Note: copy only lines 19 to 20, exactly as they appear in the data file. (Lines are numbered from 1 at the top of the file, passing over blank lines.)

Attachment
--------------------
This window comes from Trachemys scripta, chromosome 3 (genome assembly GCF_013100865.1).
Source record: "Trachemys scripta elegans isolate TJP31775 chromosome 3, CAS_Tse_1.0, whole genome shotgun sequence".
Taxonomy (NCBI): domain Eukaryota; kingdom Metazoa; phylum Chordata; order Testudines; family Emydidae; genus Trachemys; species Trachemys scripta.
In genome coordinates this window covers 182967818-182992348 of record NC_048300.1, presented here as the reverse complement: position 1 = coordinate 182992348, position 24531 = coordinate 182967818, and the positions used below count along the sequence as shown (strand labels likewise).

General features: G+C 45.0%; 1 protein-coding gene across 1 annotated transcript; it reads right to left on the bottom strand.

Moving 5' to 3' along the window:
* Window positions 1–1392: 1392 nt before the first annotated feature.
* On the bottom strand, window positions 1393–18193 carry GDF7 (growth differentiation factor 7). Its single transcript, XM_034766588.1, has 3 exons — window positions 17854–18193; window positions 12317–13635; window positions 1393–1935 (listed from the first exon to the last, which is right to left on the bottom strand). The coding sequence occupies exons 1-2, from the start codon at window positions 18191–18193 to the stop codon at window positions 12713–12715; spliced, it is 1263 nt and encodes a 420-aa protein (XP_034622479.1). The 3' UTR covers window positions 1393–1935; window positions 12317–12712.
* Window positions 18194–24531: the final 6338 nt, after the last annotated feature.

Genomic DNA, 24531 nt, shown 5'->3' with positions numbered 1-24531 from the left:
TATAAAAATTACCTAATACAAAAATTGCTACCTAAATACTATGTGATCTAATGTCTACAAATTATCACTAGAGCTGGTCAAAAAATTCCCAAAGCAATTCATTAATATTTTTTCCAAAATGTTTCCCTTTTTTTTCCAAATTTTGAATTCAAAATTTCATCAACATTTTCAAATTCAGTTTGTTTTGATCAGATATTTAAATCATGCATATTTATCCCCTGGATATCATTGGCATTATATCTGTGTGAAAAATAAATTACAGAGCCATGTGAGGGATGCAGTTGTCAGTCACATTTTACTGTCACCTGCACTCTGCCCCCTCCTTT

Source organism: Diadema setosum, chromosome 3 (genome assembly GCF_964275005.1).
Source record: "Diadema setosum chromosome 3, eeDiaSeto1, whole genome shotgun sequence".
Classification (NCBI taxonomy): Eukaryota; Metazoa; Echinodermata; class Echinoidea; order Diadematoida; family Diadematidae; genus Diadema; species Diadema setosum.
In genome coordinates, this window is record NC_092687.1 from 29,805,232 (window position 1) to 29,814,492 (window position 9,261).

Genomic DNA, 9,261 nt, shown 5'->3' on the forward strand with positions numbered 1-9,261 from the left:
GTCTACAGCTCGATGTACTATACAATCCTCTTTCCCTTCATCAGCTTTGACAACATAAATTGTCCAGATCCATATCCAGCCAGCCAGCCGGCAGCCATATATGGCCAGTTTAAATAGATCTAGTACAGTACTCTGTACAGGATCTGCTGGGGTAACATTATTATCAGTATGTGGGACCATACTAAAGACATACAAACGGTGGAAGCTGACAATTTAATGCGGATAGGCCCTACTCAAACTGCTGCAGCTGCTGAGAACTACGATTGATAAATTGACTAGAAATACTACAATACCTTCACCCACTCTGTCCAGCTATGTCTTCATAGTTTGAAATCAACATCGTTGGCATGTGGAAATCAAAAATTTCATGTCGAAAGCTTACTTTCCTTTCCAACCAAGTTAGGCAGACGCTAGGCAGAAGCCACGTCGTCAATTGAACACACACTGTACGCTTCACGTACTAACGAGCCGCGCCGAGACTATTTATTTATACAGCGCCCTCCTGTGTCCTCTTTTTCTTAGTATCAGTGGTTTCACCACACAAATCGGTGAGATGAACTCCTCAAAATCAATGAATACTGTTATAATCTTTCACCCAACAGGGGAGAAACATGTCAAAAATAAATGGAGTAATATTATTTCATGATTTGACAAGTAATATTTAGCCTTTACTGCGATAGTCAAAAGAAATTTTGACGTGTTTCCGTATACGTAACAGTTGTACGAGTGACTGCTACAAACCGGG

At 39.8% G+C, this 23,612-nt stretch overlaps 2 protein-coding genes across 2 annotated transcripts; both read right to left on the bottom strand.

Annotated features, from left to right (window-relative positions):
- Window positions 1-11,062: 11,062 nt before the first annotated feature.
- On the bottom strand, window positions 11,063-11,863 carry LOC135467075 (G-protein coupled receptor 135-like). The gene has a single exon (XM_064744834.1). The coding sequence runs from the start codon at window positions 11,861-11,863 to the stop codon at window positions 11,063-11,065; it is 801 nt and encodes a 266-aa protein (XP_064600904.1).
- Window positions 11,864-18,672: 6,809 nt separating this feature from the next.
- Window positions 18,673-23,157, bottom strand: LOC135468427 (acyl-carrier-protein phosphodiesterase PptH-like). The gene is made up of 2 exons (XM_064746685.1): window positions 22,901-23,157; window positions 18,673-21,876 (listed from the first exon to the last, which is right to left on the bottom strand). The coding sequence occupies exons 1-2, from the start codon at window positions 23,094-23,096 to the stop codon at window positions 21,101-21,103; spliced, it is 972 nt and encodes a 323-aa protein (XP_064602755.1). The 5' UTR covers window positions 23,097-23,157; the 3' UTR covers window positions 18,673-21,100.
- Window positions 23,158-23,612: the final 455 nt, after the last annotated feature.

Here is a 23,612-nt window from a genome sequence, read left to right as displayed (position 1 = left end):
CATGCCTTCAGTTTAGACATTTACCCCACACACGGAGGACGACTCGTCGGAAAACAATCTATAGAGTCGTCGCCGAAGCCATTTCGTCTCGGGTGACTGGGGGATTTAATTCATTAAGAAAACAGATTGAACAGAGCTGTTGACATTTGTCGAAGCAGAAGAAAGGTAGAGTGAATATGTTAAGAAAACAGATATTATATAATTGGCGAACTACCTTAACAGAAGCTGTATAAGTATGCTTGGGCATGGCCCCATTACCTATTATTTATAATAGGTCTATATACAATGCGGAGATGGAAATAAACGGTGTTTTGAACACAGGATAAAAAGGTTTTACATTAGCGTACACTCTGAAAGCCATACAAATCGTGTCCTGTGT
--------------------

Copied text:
Annotated features, from left to right (window-relative positions):
- Window positions 1-11,062: 11,062 nt before the first annotated feature.